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Year of the Rat: All you need to know about the Chinese New Year

Ever wondered why Chinese people celebrate their new year on a different date? EWN explains what you need to know about the Chinese New Year and where celebrations will take place in Gauteng.

Visitors in traditional cheongsams take a selfie in a shop decorated for the Chinese Lunar New Year in Bangkok on 24 January 2020. Picture: AFP

CAPE TOWN – The Chinese New Year is one of the most vibrant celebrations on the planet and sees billions of people celebrating.

Here’s what you need to know about the new year, also referred to as the Lunar New Year or the Spring Festival.

WHEN IS THE 2020 CHINESE NEW YEAR?

According to the Chinese zodiac, it’s a Year of the Rat and will start on Saturday, 25 January 2020.

Saturday will mark the start of a legal seven-day holiday for those celebrating in China. However, celebrations can last up until February when the Lantern Festival takes place.

WHY THE YEAR OF THE RAT?

The Chinese zodiac has a 12-year cycle, with each named after an animal. This follows a legend that Buddha called on all animals to say goodbye before he left the earth but only 12 showed up.

Buddha rewarded these animals by naming a year after them.

Rats symbolise prosperity and wealth in Chinese culture. The rat is also the first zodiac sign in China. It is followed by the ox, tiger, rabbit, dragon, snake, horse, goat, monkey, rooster, dog, and pig.

The Year of the Rat was last celebrated in 2008.

WHY DATE CHANGES?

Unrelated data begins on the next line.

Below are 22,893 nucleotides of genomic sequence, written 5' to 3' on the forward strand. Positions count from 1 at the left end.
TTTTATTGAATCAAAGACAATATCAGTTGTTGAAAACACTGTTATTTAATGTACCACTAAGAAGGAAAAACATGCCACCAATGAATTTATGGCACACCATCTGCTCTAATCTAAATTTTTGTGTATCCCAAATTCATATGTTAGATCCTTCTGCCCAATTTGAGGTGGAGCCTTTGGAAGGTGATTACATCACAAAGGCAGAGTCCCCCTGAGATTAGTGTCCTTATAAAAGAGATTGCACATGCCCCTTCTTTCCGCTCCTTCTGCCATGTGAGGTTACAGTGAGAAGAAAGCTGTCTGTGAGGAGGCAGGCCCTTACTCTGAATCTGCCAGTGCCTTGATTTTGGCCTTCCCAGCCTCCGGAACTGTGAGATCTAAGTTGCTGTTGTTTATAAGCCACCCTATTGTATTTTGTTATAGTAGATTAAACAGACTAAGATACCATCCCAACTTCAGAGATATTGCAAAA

The Chinese calendar is a lunisolar calendar. This means it’s based on phases of the moon and the sun’s longitude, unlike the western Gregorian calendar.

While the western calendar focuses on months, the Chinese calendar has a 12-year cycle.

WHY ‘LUNAR NEW YEAR’ & ‘SPRING FESTIVAL’

The Chinese New Year is also celebrated in other parts of the world, including Korea and Singapore and is called the Lunar New Year, referring to the phases of the moon.

It’s called the ‘Spring Festival’ as it also symbolises the beginning of spring.

WHERE TO CELEBRATE IN GAUTENG?

Many parts of China have cancelled new year events and put at least four cities on lockdown, following the outbreak of the deadly coronavirus.

The virus has killed more than 20 people and it’s reported that over 800 others have been infected. The virus began in Wuhan, China. It was later detected in the United States, Japan, South Korea and Thailand.

Despite this, many Chinese people in South Africa and other parts of the world will be celebrating the start of their new year.

In Gauteng, celebrations will start at the Nan Hua Temple in Bronkhorstspruit. Celebrations will start at 10am and end at 3pm.

More events are planned for February, according to the Chinese Association in Gauteng.

A Chinese street party is set for Johannesburg on 1 February at Derrick Avenue, Cyrildene. It will be hosted by China Town Cyrildene.

On 8 February, people can look forward to fireworks and food stalls, among other things, at the First Chinatown on Commissioner Street in Johannesburg.

Celebrations will move to Rivonia on 15 February. It will be hosted by Oriental City at the Oriental City Rivonia from 10am until 10pm.

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